|Paying the Moving Bill|
Time to pay the driver. As the mover presents you with the bill for payment, the representative will give you a freight bill. The bill of lading indicates what services were provided and the charge for each service. Most movers use a copy of the bill of lading as a freight bill. Some use a separate document.
If your shipment was agreed as collect on delivery (COD), you'll be expected to pay the total charges at the time of delivery. An exception is if the total charges exceed 110 percent of a nonbinding estimate. If more, you can pay the excess later, as agreed.
How can you pay? Most movers will accept payment in cash, by certified check, or by money order. Most will not accept a personal check unless arrangements were made earlier to do so. Have the money ready when the movers arrive; you will quickly max out your ATM limit trying to get your stuff out of hock. Some movers will let you pay by credit card. But make sure before you flash your Gold.
What if you don't pay as agreed? The fine print on the bill of lading says the mover can refuse to give you your stuff. Until you work it out, the mover can put it in storage at your expense.
What if, before payment, you find an error in the charges? Try correcting the error with the driver, with the mover's local agent, or by contacting the mover's main office. If you find the error after making payment, write to the mover explaining the error and request a refund.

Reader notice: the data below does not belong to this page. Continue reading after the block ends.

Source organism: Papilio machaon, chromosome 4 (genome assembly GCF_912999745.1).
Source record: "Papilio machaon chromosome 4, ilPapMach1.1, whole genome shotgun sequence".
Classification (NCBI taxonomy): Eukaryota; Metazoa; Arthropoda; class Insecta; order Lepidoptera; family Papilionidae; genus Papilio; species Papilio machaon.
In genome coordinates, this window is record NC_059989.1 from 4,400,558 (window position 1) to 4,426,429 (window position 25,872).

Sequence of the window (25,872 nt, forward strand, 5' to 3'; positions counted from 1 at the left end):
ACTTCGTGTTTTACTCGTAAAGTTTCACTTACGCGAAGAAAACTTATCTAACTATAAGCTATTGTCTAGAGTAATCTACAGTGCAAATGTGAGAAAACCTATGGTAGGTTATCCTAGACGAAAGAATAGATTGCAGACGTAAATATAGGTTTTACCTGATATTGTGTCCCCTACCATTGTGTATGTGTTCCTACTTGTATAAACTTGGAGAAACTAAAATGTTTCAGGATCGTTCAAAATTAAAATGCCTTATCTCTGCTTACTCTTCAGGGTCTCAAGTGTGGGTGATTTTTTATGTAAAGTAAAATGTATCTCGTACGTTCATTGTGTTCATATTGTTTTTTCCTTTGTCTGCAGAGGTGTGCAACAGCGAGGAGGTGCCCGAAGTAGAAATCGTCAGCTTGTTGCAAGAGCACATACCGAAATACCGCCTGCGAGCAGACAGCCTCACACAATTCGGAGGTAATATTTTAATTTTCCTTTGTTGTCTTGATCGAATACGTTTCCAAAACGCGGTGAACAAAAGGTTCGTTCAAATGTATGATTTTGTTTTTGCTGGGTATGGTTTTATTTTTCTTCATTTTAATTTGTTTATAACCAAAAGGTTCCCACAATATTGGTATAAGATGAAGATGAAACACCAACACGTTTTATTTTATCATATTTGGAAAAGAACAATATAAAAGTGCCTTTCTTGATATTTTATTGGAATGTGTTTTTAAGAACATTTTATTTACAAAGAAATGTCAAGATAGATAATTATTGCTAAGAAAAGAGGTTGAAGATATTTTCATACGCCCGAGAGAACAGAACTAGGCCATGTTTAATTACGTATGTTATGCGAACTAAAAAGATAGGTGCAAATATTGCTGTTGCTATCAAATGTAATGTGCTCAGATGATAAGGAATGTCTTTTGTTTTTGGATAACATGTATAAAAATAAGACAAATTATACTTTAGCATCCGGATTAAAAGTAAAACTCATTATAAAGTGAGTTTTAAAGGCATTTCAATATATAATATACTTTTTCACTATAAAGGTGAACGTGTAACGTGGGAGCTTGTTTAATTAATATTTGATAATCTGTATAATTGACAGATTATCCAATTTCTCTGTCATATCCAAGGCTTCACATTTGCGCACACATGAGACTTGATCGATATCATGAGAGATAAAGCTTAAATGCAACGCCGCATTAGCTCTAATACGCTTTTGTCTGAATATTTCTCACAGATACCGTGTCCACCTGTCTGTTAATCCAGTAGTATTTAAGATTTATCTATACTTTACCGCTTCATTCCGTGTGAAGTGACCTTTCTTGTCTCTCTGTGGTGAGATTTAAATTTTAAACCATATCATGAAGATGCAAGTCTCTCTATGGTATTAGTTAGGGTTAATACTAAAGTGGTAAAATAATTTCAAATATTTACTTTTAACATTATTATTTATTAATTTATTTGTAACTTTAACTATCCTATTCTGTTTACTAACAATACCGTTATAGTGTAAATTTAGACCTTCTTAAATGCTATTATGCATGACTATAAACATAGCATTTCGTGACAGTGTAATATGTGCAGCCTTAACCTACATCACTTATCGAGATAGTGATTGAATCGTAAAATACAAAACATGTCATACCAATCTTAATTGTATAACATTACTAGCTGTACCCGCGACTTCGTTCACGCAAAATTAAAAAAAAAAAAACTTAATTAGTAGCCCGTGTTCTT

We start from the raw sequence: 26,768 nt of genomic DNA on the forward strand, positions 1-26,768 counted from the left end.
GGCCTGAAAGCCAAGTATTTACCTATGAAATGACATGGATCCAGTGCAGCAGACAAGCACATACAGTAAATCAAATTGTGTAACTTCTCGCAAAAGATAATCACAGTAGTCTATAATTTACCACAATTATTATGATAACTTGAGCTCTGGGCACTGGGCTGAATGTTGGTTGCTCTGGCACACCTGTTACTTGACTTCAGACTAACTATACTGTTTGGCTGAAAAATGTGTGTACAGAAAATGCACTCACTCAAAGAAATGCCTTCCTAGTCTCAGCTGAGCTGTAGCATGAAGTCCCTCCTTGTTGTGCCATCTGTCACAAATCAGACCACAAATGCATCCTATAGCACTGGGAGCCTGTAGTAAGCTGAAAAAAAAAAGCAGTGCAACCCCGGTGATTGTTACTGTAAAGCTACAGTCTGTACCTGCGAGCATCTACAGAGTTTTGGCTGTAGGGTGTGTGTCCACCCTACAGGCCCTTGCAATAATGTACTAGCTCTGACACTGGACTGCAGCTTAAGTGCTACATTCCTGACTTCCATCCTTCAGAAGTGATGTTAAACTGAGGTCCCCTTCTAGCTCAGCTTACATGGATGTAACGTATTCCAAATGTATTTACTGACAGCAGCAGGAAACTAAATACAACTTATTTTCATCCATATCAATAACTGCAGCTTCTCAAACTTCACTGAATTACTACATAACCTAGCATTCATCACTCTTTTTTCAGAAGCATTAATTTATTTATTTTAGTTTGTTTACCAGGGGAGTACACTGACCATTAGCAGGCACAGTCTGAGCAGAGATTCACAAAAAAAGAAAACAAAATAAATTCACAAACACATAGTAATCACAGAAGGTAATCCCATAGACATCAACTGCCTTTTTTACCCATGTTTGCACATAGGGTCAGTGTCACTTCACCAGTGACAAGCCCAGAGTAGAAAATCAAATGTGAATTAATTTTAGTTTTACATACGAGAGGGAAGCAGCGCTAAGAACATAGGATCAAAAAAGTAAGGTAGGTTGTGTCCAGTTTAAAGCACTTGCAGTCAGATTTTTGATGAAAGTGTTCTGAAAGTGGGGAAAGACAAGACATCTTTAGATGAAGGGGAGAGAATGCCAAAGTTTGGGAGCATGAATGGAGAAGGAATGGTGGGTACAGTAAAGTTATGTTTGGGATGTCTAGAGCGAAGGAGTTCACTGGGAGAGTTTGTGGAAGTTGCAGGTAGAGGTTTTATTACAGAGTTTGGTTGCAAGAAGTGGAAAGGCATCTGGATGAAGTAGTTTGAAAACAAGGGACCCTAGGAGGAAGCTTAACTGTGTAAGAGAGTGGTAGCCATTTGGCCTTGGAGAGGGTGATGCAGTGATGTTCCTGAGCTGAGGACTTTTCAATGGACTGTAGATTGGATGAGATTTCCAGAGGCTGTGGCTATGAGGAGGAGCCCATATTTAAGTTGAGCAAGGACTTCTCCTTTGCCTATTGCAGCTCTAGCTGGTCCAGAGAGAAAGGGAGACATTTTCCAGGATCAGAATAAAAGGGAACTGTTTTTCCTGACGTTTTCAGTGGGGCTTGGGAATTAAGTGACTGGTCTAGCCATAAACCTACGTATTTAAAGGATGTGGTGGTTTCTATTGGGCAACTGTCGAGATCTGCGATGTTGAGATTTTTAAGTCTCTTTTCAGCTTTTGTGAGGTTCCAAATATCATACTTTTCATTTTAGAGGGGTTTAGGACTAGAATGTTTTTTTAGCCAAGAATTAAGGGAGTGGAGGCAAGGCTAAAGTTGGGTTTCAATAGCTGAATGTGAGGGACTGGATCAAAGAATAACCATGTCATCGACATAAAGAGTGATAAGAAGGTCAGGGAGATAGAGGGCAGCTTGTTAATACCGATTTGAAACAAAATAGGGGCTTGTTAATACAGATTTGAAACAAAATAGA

With most moves, all your stuff will fit in one moving truck or part of a truck. Sometimes, however, shipment size or scheduling will necessitate splitting the shipment among two or more trucks. (This situation is more typical when a car is part of the shipment.)
So how do you receive and pay for a split shipment? You're not required to pay the total charges until all portions of the shipment have been delivered, but the mover can require payment for each portion as it is delivered. Or the mover can choose to not require payment until everything is delivered. So, if you suspect or are notified that your stuff will be in a split shipment, work out payment details now.
So what if something—or everything—gets lost? Not only are you entitled to compensation for whatever was lost, you can also get a refund on the moving charges for lost items. However, you may have to pay for everything on delivery—even if it wasn't delivered—noting on the bill of lading what didn't arrive. You can then file a claim. Most movers will be helpful with this process.
Fortunately, most shipments move on time, in good condition, and at agreed rates. Otherwise, there'd be more lawyers than their already are!
Be prepared to pay for your shipment as agreed, often upon delivery. If you do not pay as agreed, the shipper can hold your shipment and charge storage.